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The Mass of the Torso Rotating

I recently wrote about how the mass of the entire arm pushes and lifts the ball on the forehand. When you increase body mass into and through the ball, you increase the force of the shot. While the mass of the arm driving the ball is crucial to power tennis, there is an even larger mass moving through the ball - the torso.

I just filmed Andy Murray from this overhead view - and it gives us an extraordinary picture of how he rotate his torso into - and through - the ball. Watch how the double bend remains passive as the torso rotation rotates this hitting structure into, and through, the ball. Focus your eyes on Murray's shoulder line and watch how his shoulders start perpendicular to the net and rotate until they are parallel to the net. You can even see him rotate his torso THROUGH contact as the shoulders continue to rotate, powerfully adding body mass through the ball.

In the Hingis clip, we see the same thing. She doesn't "swing" her racket at the ball at all. Instead she locks into a double bend and uses torso rotation (and a lifting of the arm) to get the racket to contact. The torso rotation and the double bend give weight and power to her forehand by maximizing body mass into the ball.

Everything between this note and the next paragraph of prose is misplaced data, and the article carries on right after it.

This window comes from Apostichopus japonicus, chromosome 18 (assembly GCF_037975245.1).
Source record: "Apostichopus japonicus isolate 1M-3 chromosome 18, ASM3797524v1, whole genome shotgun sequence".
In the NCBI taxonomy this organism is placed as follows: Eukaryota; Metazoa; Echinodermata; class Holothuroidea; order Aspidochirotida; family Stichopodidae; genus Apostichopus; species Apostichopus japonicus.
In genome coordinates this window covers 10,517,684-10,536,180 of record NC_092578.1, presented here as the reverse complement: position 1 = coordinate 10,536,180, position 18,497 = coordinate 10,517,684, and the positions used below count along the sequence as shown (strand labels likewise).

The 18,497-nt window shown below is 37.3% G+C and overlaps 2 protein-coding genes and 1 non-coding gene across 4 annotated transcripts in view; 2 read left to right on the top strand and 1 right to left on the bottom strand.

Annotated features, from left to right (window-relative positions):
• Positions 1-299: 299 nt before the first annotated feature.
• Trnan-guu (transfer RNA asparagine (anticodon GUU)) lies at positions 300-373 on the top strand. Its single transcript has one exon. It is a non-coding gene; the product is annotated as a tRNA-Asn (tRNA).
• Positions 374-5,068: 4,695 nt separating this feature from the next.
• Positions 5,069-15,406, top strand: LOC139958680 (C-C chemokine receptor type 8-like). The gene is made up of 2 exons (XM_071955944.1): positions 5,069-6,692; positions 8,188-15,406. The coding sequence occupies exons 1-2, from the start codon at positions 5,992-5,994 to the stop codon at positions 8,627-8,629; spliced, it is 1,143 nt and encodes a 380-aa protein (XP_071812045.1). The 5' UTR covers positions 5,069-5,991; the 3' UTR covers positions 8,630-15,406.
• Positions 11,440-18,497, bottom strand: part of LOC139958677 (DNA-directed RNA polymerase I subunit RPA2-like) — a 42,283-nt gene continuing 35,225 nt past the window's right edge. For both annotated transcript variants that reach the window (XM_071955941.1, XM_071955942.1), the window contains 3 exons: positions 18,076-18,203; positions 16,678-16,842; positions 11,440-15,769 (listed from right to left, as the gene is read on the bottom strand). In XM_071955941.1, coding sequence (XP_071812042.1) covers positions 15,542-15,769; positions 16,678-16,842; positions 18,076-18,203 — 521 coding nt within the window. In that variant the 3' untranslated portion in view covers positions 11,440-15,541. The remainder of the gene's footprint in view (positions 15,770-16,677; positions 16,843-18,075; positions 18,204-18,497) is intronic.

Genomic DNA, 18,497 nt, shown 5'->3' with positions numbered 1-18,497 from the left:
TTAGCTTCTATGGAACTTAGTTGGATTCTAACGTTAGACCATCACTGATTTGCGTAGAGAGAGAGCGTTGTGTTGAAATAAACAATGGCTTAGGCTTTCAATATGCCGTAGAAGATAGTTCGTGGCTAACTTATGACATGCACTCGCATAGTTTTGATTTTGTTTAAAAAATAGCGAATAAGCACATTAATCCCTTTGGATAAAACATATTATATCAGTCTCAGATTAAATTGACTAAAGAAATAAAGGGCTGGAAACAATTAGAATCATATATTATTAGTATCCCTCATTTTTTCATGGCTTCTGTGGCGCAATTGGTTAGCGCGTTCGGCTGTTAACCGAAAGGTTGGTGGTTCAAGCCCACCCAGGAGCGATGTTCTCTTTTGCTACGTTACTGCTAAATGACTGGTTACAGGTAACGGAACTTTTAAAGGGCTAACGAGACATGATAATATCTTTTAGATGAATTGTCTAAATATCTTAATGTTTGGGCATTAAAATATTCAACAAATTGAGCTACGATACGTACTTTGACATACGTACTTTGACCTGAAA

Think of torso rotation as the "engine" that powerfully drives your forehand. The racket and arm should never get ahead of this massive source of power.

Safin powers the ball with torso rotation and a lifting of the arm. The torso and arm movements maximize body mass into every single forehand he hits.

Open the Shoulders/Torso First
   
Murray's torso rotation rotates the double bend into - and through - the ball.

Hingis' shoulders move from perpendicular to the net to parallel to the net. Her rotating torso is the "engine" that drives her great forehand.

Hewitt uncoils his torso 90 degrees into contact.